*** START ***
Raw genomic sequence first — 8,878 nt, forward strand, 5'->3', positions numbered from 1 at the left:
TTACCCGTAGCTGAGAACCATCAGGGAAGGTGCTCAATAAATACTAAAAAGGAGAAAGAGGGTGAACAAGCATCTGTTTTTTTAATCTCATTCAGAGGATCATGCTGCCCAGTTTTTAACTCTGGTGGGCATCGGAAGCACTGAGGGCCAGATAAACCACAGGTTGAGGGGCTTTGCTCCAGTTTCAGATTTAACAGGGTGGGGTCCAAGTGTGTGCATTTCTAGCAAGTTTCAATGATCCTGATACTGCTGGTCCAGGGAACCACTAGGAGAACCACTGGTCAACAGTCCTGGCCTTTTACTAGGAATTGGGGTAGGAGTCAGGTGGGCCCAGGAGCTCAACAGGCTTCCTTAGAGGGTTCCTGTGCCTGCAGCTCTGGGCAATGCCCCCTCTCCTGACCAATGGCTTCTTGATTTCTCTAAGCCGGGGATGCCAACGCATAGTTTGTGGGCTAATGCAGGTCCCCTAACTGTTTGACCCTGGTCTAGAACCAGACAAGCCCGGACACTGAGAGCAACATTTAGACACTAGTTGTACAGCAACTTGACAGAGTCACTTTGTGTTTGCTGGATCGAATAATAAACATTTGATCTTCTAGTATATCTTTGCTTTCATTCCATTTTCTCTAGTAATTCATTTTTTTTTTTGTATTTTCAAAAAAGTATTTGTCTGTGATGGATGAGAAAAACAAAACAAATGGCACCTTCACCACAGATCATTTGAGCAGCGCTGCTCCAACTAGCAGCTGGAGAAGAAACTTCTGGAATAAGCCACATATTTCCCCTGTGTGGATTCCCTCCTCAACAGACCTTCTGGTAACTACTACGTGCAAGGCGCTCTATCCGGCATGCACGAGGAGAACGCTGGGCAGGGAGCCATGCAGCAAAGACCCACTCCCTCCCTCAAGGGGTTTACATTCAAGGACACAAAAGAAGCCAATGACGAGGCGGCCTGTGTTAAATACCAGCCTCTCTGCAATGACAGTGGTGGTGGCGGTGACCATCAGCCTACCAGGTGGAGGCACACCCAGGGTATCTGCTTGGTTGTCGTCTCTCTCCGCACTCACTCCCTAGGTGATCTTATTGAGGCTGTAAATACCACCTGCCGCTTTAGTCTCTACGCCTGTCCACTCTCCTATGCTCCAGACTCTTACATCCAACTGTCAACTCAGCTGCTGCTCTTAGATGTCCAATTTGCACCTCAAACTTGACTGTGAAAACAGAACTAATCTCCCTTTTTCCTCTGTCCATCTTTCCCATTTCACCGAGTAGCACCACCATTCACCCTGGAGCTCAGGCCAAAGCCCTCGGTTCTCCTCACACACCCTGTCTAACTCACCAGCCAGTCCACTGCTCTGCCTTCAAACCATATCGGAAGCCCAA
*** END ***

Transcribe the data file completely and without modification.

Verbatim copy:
Raw genomic sequence first — 8,878 nt, forward strand, 5'->3', positions numbered from 1 at the left:
TTACCCGTAGCTGAGAACCATCAGGGAAGGTGCTCAATAAATACTAAAAAGGAGAAAGAGGGTGAACAAGCATCTGTTTTTTTAATCTCATTCAGAGGATCATGCTGCCCAGTTTTTAACTCTGGTGGGCATCGGAAGCACTGAGGGCCAGATAAACCACAGGTTGAGGGGCTTTGCTCCAGTTTCAGATTTAACAGGGTGGGGTCCAAGTGTGTGCATTTCTAGCAAGTTTCAATGATCCTGATACTGCTGGTCCAGGGAACCACTAGGAGAACCACTGGTCAACAGTCCTGGCCTTTTACTAGGAATTGGGGTAGGAGTCAGGTGGGCCCAGGAGCTCAACAGGCTTCCTTAGAGGGTTCCTGTGCCTGCAGCTCTGGGCAATGCCCCCTCTCCTGACCAATGGCTTCTTGATTTCTCTAAGCCGGGGATGCCAACGCATAGTTTGTGGGCTAATGCAGGTCCCCTAACTGTTTGACCCTGGTCTAGAACCAGACAAGCCCGGACACTGAGAGCAACATTTAGACACTAGTTGTACAGCAACTTGACAGAGTCACTTTGTGTTTGCTGGATCGAATAATAAACATTTGATCTTCTAGTATATCTTTGCTTTCATTCCATTTTCTCTAGTAATTCATTTTTTTTTTTGTATTTTCAAAAAAGTATTTGTCTGTGATGGATGAGAAAAACAAAACAAATGGCACCTTCACCACAGATCATTTGAGCAGCGCTGCTCCAACTAGCAGCTGGAGAAGAAACTTCTGGAATAAGCCACATATTTCCCCTGTGTGGATTCCCTCCTCAACAGACCTTCTGGTAACTACTACGTGCAAGGCGCTCTATCCGGCATGCACGAGGAGAACGCTGGGCAGGGAGCCATGCAGCAAAGACCCACTCCCTCCCTCAAGGGGTTTACATTCAAGGACACAAAAGAAGCCAATGACGAGGCGGCCTGTGTTAAATACCAGCCTCTCTGCAATGACAGTGGTGGTGGCGGTGACCATCAGCCTACCAGGTGGAGGCACACCCAGGGTATCTGCTTGGTTGTCGTCTCTCTCCGCACTCACTCCCTAGGTGATCTTATTGAGGCTGTAAATACCACCTGCCGCTTTAGTCTCTACGCCTGTCCACTCTCCTATGCTCCAGACTCTTACATCCAACTGTCAACTCAGCTGCTGCTCTTAGATGTCCAATTTGCACCTCAAACTTGACTGTGAAAACAGAACTAATCTCCCTTTTTCCTCTGTCCATCTTTCCCATTTCACCGAGTAGCACCACCATTCACCCTGGAGCTCAGGCCAAAGCCCTCGGTTCTCCTCACACACCCTGTCTAACTCACCAGCCAGTCCACTGCTCTGCCTTCAAACCATATCGGAAGCCCAA